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Ensoniq ASR10 Stereo Sampling Keyboard

The EPS is dead, long live the ASR! 1992 sees the birth of a new dynasty from Ensoniq, its first offspring owing much to its predecessors; is the ASR10 an EPS in all but name? Wilf Smarties tarries awhile in the shade of Ensoniq's family tree...

Ensoniq have firmly established themselves as the US's leading sampler manufacturer — if sales of their samplers, which on their home ground now exceed the total of all other manufacturers' machines put together, are anything to go by. The 8-bit Mirage set new standards in sampler affordability, and Ensoniq built on this early success with the 13-bit EPS and 16-bit EPS16+ samplers. How many bits does the new ASR10 have? Er, one, actually.

Ensoniq have chosen to go with stereo Delta-Sigma (1-bit) 64 times oversampling with the ASR10. The technology is common among CD players, and is also used in the emergent DCC (Digital Compact Cassette) and Sony MiniDisc technologies. How it stacks up against state of the art 16-bit linear sampling, we will see later...

The ASR10 is a 5-octave keyboard sampling workstation (a rack version will follow), which owes much of its sonic and physical architecture to the EPS16 Plus. As on that machine, besides the sampling side, you get a powerful DSP section, and a decent sequencer. Almost all the buttons and sliders are the same, with one or two additions, and visual feedback is still limited by that 2-line blue LED display. It comes equipped with 2MB of RAM, which can be expanded with readily-available SIMMs. Before we go any further, let me refresh your memories on the sound organisation within Ensoniq's samplers:

There is one Bank containing everything on board, including Effect and Sequence data.

There are eight Instruments (with corresponding Instrument Parameters). Each has its own select button.

Each Instrument contains up to eight Layers (with corresponding Layer Parameters). You can create four different combinations of the eight Layers, and switch between these with the Patch Select just above the mod and pitch bend wheels — so holding down one of the Patch Select buttons whilst playing might introduce another Layer, or play two or three quite different Layers.

Each Layer can hold up to 127 Wavesamples, each with its own note range, volume etc.

A Wavesample contains a sample (Wave Data) and its associated Wavesample (WS) Parameters.

Note also that Sequence, Song (a collection of sequences) and Effects data can be edited, saved and loaded independently of sound data.

The EPS16+ was reviewed in the January '91 issue of SOS by Kendall Wrightson. So what has happened to Ensoniq sampling since then?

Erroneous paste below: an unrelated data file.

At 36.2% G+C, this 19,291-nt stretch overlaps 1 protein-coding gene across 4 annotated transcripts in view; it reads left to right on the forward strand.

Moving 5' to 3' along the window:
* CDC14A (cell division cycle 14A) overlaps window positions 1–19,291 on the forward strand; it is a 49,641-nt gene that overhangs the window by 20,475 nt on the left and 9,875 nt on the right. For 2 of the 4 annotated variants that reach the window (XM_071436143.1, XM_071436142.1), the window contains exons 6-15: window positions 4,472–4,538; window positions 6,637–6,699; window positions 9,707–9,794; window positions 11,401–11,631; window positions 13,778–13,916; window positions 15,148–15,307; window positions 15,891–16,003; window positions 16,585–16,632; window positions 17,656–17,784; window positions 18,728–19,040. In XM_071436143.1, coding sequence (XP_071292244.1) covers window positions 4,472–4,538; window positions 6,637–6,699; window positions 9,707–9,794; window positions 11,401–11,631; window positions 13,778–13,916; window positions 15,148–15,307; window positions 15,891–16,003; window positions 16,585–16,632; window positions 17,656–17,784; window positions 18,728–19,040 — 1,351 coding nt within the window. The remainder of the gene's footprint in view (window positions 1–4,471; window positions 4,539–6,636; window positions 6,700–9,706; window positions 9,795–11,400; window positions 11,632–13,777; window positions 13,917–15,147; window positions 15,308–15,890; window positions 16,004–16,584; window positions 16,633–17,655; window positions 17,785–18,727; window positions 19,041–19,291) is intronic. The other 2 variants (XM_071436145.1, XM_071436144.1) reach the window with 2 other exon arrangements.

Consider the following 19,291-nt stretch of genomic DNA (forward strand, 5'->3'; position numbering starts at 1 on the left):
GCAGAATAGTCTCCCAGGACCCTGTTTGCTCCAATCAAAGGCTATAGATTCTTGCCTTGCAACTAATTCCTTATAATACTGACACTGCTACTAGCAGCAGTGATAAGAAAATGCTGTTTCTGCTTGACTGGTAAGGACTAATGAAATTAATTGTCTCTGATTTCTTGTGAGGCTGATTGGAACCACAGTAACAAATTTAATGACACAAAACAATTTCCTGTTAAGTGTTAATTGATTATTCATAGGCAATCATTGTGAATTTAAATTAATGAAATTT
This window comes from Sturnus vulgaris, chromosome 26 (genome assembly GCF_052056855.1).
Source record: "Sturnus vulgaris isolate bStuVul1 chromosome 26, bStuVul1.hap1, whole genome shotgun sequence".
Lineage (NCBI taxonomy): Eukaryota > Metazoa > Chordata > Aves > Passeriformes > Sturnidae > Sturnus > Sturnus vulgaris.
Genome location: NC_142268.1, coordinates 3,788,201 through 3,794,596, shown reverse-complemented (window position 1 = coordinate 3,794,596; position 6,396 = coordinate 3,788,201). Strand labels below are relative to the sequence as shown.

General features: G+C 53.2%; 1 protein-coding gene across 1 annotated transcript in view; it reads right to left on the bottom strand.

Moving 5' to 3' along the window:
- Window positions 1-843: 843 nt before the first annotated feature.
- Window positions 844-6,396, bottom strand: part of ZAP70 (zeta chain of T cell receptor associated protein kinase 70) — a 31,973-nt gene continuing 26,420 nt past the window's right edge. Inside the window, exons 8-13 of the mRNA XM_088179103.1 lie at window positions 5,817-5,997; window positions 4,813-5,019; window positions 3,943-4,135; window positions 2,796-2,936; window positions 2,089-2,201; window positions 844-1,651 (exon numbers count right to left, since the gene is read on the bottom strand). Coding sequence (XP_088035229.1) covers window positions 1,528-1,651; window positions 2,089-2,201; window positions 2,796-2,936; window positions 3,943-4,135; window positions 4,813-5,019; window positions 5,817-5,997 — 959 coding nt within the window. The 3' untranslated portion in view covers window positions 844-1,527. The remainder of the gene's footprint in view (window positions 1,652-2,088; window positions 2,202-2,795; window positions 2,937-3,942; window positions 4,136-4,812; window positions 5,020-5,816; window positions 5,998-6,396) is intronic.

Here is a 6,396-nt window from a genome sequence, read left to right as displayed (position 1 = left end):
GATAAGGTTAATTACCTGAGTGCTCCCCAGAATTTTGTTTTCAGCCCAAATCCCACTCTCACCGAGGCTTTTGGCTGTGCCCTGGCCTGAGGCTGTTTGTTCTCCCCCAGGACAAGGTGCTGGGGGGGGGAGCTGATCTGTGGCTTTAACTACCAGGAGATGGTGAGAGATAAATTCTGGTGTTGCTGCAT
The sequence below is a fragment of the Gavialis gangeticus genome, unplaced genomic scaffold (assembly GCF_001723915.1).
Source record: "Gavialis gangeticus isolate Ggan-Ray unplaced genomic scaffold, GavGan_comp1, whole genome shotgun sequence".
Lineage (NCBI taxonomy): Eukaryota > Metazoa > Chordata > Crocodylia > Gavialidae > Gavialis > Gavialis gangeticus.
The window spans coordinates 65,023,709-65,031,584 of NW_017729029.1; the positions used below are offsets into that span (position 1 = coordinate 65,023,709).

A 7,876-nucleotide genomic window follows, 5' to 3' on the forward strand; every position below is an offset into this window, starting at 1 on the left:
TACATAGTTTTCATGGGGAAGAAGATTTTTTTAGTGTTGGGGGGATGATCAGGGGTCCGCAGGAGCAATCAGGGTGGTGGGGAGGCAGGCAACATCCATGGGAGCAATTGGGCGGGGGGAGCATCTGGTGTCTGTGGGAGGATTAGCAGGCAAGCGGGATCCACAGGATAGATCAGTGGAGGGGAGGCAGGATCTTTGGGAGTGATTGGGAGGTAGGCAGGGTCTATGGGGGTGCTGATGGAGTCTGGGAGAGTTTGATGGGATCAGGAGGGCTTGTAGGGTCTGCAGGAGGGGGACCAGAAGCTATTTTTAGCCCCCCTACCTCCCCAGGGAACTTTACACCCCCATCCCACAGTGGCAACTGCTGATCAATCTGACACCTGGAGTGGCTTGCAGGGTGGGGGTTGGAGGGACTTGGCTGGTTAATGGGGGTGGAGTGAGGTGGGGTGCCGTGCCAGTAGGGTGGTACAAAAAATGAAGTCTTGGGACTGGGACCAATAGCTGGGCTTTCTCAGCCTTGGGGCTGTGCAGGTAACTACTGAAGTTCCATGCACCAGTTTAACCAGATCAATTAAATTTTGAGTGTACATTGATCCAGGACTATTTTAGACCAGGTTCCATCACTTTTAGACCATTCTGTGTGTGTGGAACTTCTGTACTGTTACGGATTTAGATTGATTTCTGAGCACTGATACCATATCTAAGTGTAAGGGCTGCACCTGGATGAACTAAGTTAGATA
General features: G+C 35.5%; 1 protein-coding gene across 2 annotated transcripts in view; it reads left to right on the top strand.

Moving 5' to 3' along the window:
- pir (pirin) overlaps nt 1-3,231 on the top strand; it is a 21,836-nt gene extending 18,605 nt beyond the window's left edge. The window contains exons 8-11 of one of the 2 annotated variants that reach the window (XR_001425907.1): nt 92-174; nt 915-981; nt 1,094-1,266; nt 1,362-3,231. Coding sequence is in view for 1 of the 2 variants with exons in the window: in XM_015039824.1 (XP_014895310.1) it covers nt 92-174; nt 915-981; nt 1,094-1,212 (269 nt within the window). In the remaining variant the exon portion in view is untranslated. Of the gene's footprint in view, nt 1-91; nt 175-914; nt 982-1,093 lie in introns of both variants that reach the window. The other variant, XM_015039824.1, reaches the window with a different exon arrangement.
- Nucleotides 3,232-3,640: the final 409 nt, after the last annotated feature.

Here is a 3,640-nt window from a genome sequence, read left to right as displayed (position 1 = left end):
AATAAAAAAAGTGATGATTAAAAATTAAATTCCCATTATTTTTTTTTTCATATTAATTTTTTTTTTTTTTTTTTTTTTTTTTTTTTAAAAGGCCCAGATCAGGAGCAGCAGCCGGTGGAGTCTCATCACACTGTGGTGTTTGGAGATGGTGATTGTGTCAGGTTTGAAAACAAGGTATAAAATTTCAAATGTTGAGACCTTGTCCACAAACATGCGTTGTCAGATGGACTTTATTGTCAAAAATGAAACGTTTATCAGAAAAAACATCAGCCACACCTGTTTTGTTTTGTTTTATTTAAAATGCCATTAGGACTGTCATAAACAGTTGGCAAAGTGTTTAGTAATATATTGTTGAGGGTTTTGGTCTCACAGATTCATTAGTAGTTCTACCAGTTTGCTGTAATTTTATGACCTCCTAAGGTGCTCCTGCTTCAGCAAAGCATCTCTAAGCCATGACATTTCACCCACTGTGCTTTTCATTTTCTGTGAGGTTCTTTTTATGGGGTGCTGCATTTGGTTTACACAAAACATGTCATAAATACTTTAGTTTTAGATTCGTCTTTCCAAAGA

In appearance, the ASR10 is very 1992 (which is a pity, since 1993 is now upon us). The shell is finished in standard-issue silk black, and is constructed from three extruded anodised aluminium sections, capped with Korg-esque plastic curved end cheeks. A sheet of anodised aluminium supports the arrays of buttons, the LED display, and the ASR10 logo.

Round the back (and with their positions marked at the top of the front panel — very useful) are the following connections and controls: phones; main out (left/mono and right/mono); audio input (A/left and B/right); input level (potentiometer, a welcome addition); mic/line (input sensitivity switch); an Output Expander socket (multi-pin, of which more later); SCSI (option, not fitted as standard); digital I/O (the phonos are there, but the electronics to support them are again an option); pedal/CV (fancy that; it can even help you get a job); Foot Switch and Patch Select sockets; MIDI (Out, In, Thru); AC line (input); and finally a power switch. Unless otherwise stated, all connectors are on standard quarter-inch jacks, stereo where appropriate.

Back on the front panel, from left to right we find a a disk storage recess, the Volume slider, followed by three mode buttons: Load/Select Preset; Command/Create Preset; and Edit. Four master field buttons come next — Instrument; Seq/Song; System/MIDI/directory; and Effects, after which there is a dual-purpose numeric array to select things such as envelope, LFO and Wave parameters.

A data entry slider precedes a cross-cursor array which surmounts the Cancel/No and Enter/Yes buttons. The blue LED display shows two lines of characters, plus a set of 'flags' which let you know which Mode and Page you are in. Beneath the display are eight Instrument/Sequence Track buttons, each with a red and yellow LED, indicating Loaded and Selected respectively. (The massive telephone directory of a manual keeps referring to these as 'instrument/sequence track buttons' — probably one of the reasons why it's so long.)

And now into the unfamiliar territory... To the right of the main LED display lie two pairs of Signal (present) and Peak LEDs. Below these lie a couple of very interesting-sounding buttons for Audio Tracks. Immediate first thoughts: "Surely not a hard disk recorder as well?" Well, no. Audio Tracks A + B correspond to the two inputs (L + R) of the ASR10. You can monitor an incoming signal while the sampler and/or sequencer is active, because the ASR10 provides continuous monitoring of the inputs. You can sing/play, or whatever, over your composition as it plays, with or without the currently selected effect applied, and also sample through the effects processor. Each of these Audio Tracks buttons has two associated LEDs, for Source Monitor (on/off) and (input) Selected.